putting in extra effort or for having some talent that other kids
didn't have. Playing time was essentially equal. There was no extra
praise for scoring goals, something notoriously difficult to do
in soccer. No disagreements allowed. Abide by my rules or leave.

The
problem is that it works, at least for a while. The kids, and the
parents, are all happy with the victories. A collective peace exists,
and everyone gets along fabulously. But eventually, as with all
socialism, the peace starts to erode. The team may start to lose
a few games, and the grumbling would start on the sidelines.

As
this happened, I would begin to think it was time for a change —
I had been coaching these kids long enough and a fresh face was
needed. And because I prefer to coach the littlest kids, I would
happily turn the team over, but as it turns out the damage had already
been done.

The
majority of the kids and their parents would, at first, remain happy
with the team. Their behavior wouldn't change. But soon, the parents
of the more skilled players would start looking around for different
teams — teams where their child's skills, work ethic, and passion
for the game would flourish. Where he could play with other boys
of similar abilities, where everyone works very hard and is rewarded
for that hard work.

The
remaining members of the original team would look about and realize
they no longer had the superstars to carry them, and would do one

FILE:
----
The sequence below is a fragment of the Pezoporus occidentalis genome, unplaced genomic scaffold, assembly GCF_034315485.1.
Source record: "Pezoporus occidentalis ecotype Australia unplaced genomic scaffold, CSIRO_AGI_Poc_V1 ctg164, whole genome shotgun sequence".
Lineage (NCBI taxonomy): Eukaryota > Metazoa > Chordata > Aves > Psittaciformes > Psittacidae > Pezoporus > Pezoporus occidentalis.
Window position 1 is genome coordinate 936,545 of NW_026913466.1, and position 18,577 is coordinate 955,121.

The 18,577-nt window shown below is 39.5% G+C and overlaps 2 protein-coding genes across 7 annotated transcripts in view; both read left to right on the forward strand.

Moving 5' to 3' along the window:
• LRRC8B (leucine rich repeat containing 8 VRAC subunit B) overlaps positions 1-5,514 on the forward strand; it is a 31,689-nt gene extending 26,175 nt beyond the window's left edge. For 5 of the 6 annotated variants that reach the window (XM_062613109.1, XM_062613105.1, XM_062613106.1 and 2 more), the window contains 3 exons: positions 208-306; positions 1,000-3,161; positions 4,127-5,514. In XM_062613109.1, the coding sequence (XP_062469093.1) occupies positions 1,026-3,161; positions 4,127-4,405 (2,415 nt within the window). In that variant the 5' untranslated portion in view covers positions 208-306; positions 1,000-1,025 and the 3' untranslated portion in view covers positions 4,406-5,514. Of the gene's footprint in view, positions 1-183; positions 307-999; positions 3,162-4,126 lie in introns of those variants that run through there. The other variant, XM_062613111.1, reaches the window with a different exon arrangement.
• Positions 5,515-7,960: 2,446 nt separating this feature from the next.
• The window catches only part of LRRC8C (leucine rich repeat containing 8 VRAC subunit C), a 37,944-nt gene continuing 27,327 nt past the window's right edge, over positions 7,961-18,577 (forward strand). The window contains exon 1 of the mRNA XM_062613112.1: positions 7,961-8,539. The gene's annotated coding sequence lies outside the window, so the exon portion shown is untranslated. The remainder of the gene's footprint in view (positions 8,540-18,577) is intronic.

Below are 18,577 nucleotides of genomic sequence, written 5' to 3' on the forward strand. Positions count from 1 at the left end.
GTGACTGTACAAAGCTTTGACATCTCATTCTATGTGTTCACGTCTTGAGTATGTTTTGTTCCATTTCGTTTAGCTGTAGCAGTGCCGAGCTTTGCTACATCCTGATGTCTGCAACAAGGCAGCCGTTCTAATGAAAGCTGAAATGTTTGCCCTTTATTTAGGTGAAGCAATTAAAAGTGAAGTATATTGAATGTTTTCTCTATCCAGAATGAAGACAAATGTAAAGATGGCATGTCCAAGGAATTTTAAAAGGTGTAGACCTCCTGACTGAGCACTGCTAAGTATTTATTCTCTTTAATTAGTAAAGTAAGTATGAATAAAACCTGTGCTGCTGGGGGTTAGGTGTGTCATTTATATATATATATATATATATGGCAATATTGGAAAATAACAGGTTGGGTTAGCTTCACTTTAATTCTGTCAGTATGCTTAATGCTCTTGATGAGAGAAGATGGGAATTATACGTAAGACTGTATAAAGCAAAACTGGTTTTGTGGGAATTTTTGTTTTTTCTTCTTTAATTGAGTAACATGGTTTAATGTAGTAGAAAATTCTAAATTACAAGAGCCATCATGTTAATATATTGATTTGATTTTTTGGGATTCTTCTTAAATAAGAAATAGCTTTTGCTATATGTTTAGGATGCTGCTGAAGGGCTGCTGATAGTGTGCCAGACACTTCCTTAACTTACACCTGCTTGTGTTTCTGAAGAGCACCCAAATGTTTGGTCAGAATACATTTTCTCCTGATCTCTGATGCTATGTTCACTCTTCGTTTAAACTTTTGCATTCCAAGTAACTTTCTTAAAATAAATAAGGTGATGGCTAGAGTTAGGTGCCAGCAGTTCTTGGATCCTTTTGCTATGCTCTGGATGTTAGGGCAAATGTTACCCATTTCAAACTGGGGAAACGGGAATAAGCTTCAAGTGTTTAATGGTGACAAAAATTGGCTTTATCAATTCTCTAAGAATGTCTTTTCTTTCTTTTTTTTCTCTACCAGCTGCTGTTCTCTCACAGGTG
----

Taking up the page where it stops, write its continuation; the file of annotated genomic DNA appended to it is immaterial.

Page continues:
of two things. They either left for new teams, or they resigned
themselves to simply showing up and doing the minimum to continue
to play soccer on a travel team. And no matter how hard the new
coach worked, he would find it almost impossible to change the behavior
that I had so strongly, albeit unknowingly, encouraged for the past
several years. Just show up, and let everyone else do the work.

As
a new Libertarian, I'm constantly learning new lessons. But it never
occurred to me that it would extend even to my coaching. It's a
hard lesson to learn, but at the same time, it's been fascinating
to figure it out.

In
a few weeks, the team I've coached for the past five years will
head down to Florida for a tournament. It will be my farewell to
the team, and I will start over in the fall with a new group. And
I will try to figure out how the lesson I've learned will change
what I do.

I'm
not willing to employ a cut-throat style — some variation of survival
of the fittest – in my coaching. They're just little kids. But it
does help me to realize I should think even more about the long-term
as well as the short-term. I need to find a way to reward the overachiever
while not punishing those who try hard but lack some basic abilities.
Those who don't try should be encouraged to find some other activity
in which they may be able to excel — for I have discovered it is
very difficult to be successful in anything for which you have little
passion.

I
don't have the answers yet. But at least knowing the problem will
make it that much easier to figure them out.

June
19, 2003

Allison
Brown [send her mail] is
a financial officer in Maryland.